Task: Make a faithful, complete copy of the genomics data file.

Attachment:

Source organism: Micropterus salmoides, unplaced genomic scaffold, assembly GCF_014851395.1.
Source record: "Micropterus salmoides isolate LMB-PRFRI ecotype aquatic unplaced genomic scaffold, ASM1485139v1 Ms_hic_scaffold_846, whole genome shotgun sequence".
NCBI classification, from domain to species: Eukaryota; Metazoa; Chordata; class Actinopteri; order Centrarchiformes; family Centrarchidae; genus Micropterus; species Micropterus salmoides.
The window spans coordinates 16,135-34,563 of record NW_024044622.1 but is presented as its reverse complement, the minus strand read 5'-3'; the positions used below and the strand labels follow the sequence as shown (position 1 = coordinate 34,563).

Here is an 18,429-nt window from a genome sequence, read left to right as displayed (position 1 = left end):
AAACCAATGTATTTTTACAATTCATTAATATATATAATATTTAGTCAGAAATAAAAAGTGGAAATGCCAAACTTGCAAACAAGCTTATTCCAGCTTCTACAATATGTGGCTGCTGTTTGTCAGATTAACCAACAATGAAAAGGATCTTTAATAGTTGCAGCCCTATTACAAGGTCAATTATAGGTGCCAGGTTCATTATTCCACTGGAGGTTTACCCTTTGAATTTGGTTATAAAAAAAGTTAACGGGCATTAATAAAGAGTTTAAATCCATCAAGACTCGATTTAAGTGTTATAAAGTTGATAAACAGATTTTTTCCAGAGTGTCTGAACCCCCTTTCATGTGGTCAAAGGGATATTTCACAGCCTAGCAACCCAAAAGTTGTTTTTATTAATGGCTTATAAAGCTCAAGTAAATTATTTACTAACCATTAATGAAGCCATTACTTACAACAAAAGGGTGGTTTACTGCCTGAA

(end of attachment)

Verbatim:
Source organism: Micropterus salmoides, unplaced genomic scaffold, assembly GCF_014851395.1.
Source record: "Micropterus salmoides isolate LMB-PRFRI ecotype aquatic unplaced genomic scaffold, ASM1485139v1 Ms_hic_scaffold_846, whole genome shotgun sequence".
NCBI classification, from domain to species: Eukaryota; Metazoa; Chordata; class Actinopteri; order Centrarchiformes; family Centrarchidae; genus Micropterus; species Micropterus salmoides.
The window spans coordinates 16,135-34,563 of record NW_024044622.1 but is presented as its reverse complement, the minus strand read 5'-3'; the positions used below and the strand labels follow the sequence as shown (position 1 = coordinate 34,563).

Here is an 18,429-nt window from a genome sequence, read left to right as displayed (position 1 = left end):
AAACCAATGTATTTTTACAATTCATTAATATATATAATATTTAGTCAGAAATAAAAAGTGGAAATGCCAAACTTGCAAACAAGCTTATTCCAGCTTCTACAATATGTGGCTGCTGTTTGTCAGATTAACCAACAATGAAAAGGATCTTTAATAGTTGCAGCCCTATTACAAGGTCAATTATAGGTGCCAGGTTCATTATTCCACTGGAGGTTTACCCTTTGAATTTGGTTATAAAAAAAGTTAACGGGCATTAATAAAGAGTTTAAATCCATCAAGACTCGATTTAAGTGTTATAAAGTTGATAAACAGATTTTTTCCAGAGTGTCTGAACCCCCTTTCATGTGGTCAAAGGGATATTTCACAGCCTAGCAACCCAAAAGTTGTTTTTATTAATGGCTTATAAAGCTCAAGTAAATTATTTACTAACCATTAATGAAGCCATTACTTACAACAAAAGGGTGGTTTACTGCCTGAA